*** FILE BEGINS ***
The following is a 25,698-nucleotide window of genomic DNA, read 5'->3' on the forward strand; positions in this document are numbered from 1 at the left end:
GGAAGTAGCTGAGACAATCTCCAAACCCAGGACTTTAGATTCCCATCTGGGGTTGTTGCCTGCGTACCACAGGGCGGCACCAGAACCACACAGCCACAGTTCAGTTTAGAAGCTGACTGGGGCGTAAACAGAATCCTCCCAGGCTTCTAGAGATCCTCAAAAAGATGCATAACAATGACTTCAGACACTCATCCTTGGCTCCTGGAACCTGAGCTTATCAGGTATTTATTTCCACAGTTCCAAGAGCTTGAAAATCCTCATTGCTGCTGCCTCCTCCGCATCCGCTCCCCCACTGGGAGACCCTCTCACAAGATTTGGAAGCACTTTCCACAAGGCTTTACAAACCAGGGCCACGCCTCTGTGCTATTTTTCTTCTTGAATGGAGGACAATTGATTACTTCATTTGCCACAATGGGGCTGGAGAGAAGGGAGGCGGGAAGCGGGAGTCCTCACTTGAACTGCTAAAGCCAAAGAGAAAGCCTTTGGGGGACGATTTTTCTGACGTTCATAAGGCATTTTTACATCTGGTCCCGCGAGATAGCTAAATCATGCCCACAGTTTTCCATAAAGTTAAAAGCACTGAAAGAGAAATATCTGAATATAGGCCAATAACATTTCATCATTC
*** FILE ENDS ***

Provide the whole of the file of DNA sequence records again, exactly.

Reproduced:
The following is a 25,698-nucleotide window of genomic DNA, read 5'->3' on the forward strand; positions in this document are numbered from 1 at the left end:
GGAAGTAGCTGAGACAATCTCCAAACCCAGGACTTTAGATTCCCATCTGGGGTTGTTGCCTGCGTACCACAGGGCGGCACCAGAACCACACAGCCACAGTTCAGTTTAGAAGCTGACTGGGGCGTAAACAGAATCCTCCCAGGCTTCTAGAGATCCTCAAAAAGATGCATAACAATGACTTCAGACACTCATCCTTGGCTCCTGGAACCTGAGCTTATCAGGTATTTATTTCCACAGTTCCAAGAGCTTGAAAATCCTCATTGCTGCTGCCTCCTCCGCATCCGCTCCCCCACTGGGAGACCCTCTCACAAGATTTGGAAGCACTTTCCACAAGGCTTTACAAACCAGGGCCACGCCTCTGTGCTATTTTTCTTCTTGAATGGAGGACAATTGATTACTTCATTTGCCACAATGGGGCTGGAGAGAAGGGAGGCGGGAAGCGGGAGTCCTCACTTGAACTGCTAAAGCCAAAGAGAAAGCCTTTGGGGGACGATTTTTCTGACGTTCATAAGGCATTTTTACATCTGGTCCCGCGAGATAGCTAAATCATGCCCACAGTTTTCCATAAAGTTAAAAGCACTGAAAGAGAAATATCTGAATATAGGCCAATAACATTTCATCATTC